Takeshi Moro





Takeshi Moro

Work from the series, Pedestal for Apology.

“My work explores the personal and public reconciliation process and how these experiences may be manifested within the experience of art. I am interested in contemplating the accumulated historical weight that each of us inherits in society and that, to a certain extent, defines our identities. At the same time, I am also concerned with the accumulation of our own personal histories and how we negotiate with these experiences in our lives as they weave from past to present.

As a Japanese man born after World War II, I live with the inherited responsibility of the attacks on Pearl Harbor as well as the atrocities that preceded and followed this event. The historical weight of responsibility for these events has been diminished by generations before me, leaving my generation and those that follow to contend with this history. Mirroring the history of the war, I too have accumulated events in my personal life that are characterized by guilt, regret and remorse. I am very conscious of the personal and communal burden, and I attempt to address it in a way that recognizes these issues and also brings a degree of levity and communal activity as well. I hope that my work may make these burdens visible as well as help disperse this cultural weight into our collective and personal histories.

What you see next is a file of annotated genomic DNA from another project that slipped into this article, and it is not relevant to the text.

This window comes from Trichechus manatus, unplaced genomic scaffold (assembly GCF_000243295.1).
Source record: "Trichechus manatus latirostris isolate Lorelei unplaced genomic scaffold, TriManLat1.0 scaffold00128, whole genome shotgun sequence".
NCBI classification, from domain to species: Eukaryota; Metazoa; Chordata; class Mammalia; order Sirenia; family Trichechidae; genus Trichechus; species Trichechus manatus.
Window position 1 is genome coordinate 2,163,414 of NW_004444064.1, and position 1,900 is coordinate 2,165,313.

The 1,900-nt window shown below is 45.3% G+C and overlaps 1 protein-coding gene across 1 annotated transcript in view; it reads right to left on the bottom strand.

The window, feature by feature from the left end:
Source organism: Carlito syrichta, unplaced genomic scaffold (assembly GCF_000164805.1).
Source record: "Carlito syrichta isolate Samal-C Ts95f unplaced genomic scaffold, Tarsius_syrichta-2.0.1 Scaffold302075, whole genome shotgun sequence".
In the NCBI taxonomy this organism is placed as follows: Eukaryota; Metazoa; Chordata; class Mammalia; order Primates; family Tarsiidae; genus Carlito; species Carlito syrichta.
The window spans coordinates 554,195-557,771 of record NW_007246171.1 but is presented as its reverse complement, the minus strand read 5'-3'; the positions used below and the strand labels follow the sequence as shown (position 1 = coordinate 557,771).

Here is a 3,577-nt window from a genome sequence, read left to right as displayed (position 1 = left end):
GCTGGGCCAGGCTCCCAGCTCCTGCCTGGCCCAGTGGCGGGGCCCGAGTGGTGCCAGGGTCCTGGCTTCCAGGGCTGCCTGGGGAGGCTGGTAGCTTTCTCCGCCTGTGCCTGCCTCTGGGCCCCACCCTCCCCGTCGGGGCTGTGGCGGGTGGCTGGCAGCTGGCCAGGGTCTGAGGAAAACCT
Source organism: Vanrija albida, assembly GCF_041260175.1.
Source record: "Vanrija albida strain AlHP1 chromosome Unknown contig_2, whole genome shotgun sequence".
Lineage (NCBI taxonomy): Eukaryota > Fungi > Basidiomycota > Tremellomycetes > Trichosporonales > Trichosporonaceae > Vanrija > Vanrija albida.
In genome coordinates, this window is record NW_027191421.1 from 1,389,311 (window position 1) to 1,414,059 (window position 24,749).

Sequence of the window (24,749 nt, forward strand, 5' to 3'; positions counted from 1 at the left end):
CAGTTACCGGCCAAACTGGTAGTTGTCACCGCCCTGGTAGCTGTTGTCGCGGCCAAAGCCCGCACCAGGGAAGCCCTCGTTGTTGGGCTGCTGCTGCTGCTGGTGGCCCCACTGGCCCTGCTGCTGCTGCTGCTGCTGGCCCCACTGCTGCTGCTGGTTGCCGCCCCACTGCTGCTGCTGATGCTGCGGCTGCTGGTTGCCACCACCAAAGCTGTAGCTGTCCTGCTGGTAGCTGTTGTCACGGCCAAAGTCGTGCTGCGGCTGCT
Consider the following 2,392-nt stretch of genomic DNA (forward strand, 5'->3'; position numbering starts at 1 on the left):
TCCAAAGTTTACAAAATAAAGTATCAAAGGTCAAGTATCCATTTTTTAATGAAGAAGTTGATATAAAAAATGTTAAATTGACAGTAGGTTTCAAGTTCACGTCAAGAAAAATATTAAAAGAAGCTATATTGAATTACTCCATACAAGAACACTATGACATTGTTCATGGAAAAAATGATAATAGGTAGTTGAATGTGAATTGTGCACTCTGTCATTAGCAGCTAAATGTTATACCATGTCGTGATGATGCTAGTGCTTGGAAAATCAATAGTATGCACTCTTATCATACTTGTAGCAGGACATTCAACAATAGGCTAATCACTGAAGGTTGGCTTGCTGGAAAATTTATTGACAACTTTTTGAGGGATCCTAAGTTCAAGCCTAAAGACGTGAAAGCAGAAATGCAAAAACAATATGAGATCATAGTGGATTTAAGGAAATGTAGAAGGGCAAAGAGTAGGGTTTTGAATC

The gesture of bowing, an apology in Japanese culture, is at the heart of my recent “Pedestal for Apology” series. This simple gesture, raised to an iconic level, is meant to frame ideas of humility and forgiveness for whoever takes the opportunity to perform this act, and also whoever witnesses others performing this act. Perceiving this simple gesture of apology is complicated by its very public situation, which may be seen as equally ridiculous or irreverent. By introducing levity into a very sober situation, I hope to diffuse and humanize the burden of this engagement.”

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